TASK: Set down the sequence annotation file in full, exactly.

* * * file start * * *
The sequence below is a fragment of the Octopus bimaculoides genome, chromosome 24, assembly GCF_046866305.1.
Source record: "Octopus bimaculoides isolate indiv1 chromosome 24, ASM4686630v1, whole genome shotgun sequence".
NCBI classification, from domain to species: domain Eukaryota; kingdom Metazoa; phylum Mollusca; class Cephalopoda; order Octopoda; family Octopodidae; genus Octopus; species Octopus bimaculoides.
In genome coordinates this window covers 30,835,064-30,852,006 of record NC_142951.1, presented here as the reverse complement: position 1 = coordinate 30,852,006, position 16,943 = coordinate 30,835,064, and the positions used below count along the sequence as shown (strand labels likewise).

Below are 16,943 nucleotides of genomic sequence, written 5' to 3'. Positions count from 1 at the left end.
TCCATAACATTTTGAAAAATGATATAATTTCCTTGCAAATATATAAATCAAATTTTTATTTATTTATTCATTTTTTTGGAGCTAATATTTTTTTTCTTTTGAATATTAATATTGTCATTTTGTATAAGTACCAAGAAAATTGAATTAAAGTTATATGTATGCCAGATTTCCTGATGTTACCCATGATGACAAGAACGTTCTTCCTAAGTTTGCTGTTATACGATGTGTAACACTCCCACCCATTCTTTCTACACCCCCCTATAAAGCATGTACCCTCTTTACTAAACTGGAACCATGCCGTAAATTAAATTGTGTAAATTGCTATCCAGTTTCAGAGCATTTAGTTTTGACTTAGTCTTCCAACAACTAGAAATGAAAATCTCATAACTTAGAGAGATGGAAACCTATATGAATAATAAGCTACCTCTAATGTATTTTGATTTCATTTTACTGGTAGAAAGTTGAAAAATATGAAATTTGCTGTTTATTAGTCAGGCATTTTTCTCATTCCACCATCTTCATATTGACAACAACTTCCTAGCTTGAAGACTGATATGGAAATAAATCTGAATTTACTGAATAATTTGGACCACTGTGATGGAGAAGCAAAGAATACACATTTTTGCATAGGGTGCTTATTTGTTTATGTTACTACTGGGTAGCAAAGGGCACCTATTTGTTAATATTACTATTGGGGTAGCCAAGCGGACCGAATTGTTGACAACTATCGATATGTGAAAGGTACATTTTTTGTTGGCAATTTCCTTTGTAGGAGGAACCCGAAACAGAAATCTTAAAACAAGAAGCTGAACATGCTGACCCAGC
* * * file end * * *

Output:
The sequence below is a fragment of the Octopus bimaculoides genome, chromosome 24, assembly GCF_046866305.1.
Source record: "Octopus bimaculoides isolate indiv1 chromosome 24, ASM4686630v1, whole genome shotgun sequence".
NCBI classification, from domain to species: domain Eukaryota; kingdom Metazoa; phylum Mollusca; class Cephalopoda; order Octopoda; family Octopodidae; genus Octopus; species Octopus bimaculoides.
In genome coordinates this window covers 30,835,064-30,852,006 of record NC_142951.1, presented here as the reverse complement: position 1 = coordinate 30,852,006, position 16,943 = coordinate 30,835,064, and the positions used below count along the sequence as shown (strand labels likewise).

Below are 16,943 nucleotides of genomic sequence, written 5' to 3'. Positions count from 1 at the left end.
TCCATAACATTTTGAAAAATGATATAATTTCCTTGCAAATATATAAATCAAATTTTTATTTATTTATTCATTTTTTTGGAGCTAATATTTTTTTTCTTTTGAATATTAATATTGTCATTTTGTATAAGTACCAAGAAAATTGAATTAAAGTTATATGTATGCCAGATTTCCTGATGTTACCCATGATGACAAGAACGTTCTTCCTAAGTTTGCTGTTATACGATGTGTAACACTCCCACCCATTCTTTCTACACCCCCCTATAAAGCATGTACCCTCTTTACTAAACTGGAACCATGCCGTAAATTAAATTGTGTAAATTGCTATCCAGTTTCAGAGCATTTAGTTTTGACTTAGTCTTCCAACAACTAGAAATGAAAATCTCATAACTTAGAGAGATGGAAACCTATATGAATAATAAGCTACCTCTAATGTATTTTGATTTCATTTTACTGGTAGAAAGTTGAAAAATATGAAATTTGCTGTTTATTAGTCAGGCATTTTTCTCATTCCACCATCTTCATATTGACAACAACTTCCTAGCTTGAAGACTGATATGGAAATAAATCTGAATTTACTGAATAATTTGGACCACTGTGATGGAGAAGCAAAGAATACACATTTTTGCATAGGGTGCTTATTTGTTTATGTTACTACTGGGTAGCAAAGGGCACCTATTTGTTAATATTACTATTGGGGTAGCCAAGCGGACCGAATTGTTGACAACTATCGATATGTGAAAGGTACATTTTTTGTTGGCAATTTCCTTTGTAGGAGGAACCCGAAACAGAAATCTTAAAACAAGAAGCTGAACATGCTGACCCAGC